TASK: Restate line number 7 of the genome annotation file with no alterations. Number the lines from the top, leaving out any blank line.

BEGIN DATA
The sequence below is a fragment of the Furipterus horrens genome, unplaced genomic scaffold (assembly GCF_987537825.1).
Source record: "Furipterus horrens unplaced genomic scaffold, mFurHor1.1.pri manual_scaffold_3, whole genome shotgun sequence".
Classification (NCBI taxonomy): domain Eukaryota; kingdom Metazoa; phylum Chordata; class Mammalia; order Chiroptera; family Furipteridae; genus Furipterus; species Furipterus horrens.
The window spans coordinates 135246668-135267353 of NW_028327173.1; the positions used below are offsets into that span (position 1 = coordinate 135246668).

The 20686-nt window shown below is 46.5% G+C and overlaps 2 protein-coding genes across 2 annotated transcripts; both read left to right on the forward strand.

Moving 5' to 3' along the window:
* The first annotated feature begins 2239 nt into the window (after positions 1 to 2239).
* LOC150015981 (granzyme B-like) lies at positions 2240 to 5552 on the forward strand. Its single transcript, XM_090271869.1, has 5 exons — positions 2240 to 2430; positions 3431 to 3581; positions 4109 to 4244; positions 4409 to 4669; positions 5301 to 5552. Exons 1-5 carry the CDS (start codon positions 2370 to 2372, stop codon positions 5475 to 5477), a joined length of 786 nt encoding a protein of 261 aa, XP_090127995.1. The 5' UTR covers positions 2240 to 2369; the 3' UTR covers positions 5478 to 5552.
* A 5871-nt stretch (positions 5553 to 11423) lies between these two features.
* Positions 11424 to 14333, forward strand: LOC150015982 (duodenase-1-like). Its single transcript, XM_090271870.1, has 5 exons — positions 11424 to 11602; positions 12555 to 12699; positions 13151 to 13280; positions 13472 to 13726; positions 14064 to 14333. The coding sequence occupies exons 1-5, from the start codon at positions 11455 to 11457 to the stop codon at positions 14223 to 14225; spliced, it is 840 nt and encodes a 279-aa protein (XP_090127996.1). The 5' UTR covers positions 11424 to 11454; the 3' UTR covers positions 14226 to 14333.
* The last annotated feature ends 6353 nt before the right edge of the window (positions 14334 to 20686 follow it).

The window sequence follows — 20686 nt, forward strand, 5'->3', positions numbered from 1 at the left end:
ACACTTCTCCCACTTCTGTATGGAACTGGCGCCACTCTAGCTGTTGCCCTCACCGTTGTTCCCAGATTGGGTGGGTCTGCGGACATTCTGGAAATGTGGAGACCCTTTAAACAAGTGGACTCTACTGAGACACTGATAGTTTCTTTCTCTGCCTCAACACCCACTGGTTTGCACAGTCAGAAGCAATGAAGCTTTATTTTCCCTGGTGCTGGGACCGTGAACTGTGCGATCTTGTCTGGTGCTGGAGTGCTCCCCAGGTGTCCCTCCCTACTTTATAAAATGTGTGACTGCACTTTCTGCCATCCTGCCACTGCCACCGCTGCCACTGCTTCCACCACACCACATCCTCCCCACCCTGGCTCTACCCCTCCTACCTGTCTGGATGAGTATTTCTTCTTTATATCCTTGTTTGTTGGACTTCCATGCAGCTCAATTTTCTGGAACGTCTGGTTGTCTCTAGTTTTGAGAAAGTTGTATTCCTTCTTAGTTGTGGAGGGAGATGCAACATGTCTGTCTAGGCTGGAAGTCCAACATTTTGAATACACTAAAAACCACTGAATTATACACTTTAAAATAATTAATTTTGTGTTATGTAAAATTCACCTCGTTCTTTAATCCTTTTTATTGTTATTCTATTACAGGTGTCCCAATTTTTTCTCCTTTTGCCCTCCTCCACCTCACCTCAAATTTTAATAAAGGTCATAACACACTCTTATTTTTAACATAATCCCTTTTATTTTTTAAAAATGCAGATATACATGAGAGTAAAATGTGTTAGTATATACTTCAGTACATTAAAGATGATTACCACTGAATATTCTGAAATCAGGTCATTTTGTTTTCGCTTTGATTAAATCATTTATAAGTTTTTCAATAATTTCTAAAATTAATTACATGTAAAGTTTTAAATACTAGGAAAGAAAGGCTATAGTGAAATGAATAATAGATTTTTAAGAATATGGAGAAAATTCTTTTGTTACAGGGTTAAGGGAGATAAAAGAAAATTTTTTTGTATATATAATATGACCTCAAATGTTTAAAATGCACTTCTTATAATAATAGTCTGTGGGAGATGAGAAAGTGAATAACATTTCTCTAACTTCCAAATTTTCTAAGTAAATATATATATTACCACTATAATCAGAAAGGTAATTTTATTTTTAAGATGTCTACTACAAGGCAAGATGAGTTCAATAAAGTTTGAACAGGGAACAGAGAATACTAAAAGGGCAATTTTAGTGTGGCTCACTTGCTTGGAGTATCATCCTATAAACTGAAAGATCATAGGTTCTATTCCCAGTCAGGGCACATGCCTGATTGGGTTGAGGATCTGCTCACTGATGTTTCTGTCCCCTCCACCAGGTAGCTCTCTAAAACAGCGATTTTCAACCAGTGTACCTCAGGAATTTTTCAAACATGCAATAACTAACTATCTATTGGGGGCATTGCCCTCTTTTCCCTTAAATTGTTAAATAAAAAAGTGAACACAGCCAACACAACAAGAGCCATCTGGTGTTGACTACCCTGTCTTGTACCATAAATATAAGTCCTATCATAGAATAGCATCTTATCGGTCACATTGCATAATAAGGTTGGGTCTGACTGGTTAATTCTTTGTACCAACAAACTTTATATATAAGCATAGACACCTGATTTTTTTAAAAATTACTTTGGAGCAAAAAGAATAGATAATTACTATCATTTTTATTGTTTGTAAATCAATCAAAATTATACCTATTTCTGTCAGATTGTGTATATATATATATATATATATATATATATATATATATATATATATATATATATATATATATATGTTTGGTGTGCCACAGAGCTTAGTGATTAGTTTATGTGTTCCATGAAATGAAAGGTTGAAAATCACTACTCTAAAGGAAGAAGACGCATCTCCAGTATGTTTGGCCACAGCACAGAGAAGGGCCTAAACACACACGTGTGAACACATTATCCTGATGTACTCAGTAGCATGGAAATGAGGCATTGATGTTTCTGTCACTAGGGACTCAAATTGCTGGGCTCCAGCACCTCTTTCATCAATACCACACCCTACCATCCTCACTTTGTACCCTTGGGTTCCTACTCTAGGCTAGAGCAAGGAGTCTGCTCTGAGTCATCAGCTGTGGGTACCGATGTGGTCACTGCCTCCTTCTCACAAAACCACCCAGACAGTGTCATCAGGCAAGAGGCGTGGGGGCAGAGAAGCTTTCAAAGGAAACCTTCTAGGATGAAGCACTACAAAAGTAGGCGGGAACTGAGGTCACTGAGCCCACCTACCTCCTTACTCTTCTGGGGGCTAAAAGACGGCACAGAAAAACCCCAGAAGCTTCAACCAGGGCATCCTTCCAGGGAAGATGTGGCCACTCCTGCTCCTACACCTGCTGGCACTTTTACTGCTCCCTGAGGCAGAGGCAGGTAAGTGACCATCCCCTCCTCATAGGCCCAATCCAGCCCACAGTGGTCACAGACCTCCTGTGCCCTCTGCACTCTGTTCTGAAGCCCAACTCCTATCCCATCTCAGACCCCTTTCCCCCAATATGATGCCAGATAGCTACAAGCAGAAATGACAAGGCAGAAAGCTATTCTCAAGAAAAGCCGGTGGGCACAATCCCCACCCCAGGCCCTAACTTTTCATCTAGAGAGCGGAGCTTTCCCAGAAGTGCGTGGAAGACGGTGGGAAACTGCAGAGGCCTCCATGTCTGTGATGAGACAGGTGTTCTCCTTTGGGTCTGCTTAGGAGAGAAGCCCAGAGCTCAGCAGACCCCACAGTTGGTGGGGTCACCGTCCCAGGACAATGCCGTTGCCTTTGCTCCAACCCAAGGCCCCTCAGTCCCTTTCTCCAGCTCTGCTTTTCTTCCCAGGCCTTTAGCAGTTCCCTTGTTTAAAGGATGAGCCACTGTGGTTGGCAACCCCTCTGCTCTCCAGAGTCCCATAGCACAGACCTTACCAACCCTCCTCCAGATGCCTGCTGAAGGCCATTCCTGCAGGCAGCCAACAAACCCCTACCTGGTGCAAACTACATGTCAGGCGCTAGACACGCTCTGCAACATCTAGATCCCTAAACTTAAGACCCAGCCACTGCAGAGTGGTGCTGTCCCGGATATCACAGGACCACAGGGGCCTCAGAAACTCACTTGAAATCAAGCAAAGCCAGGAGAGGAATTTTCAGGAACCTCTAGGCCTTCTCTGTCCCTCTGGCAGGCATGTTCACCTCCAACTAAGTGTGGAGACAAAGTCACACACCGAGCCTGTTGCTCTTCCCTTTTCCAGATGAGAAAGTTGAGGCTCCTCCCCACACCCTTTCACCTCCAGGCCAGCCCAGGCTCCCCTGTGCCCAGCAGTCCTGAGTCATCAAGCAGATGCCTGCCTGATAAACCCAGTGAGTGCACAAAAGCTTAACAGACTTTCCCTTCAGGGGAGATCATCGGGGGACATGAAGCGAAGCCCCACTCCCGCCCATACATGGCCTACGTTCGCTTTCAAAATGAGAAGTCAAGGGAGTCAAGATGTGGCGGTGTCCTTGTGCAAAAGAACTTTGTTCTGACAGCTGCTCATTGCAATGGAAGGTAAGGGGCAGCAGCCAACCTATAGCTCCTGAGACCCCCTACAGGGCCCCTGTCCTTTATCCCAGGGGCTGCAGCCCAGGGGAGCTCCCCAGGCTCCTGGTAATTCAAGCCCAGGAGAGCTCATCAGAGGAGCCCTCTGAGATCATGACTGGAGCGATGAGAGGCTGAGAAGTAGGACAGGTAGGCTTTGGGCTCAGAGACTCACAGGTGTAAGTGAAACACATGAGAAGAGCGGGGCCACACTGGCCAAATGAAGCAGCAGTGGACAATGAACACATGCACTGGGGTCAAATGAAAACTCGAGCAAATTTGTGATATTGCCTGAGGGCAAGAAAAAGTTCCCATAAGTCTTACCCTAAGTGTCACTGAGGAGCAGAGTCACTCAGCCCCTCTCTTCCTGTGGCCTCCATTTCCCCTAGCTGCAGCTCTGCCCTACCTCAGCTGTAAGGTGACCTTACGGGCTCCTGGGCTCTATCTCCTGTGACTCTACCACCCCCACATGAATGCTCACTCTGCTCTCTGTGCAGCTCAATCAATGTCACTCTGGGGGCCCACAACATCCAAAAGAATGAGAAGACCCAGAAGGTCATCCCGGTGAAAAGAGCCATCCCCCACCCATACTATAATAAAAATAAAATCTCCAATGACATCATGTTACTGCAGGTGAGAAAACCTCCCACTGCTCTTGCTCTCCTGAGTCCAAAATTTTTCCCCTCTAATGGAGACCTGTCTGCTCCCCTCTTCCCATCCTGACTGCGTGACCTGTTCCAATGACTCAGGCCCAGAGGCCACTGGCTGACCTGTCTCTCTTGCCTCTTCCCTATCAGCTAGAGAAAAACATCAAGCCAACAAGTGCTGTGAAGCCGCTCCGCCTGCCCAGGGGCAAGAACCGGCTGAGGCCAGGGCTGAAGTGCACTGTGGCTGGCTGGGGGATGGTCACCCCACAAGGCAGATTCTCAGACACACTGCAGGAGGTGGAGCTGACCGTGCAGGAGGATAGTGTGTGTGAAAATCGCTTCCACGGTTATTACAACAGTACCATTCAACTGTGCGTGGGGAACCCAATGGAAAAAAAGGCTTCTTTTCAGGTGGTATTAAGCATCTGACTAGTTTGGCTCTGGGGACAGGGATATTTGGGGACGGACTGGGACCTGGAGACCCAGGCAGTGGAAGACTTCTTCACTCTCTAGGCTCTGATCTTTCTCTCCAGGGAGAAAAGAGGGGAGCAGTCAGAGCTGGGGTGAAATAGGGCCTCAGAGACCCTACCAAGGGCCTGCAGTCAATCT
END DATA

* The first annotated feature begins 2239 nt into the window (after positions 1 to 2239).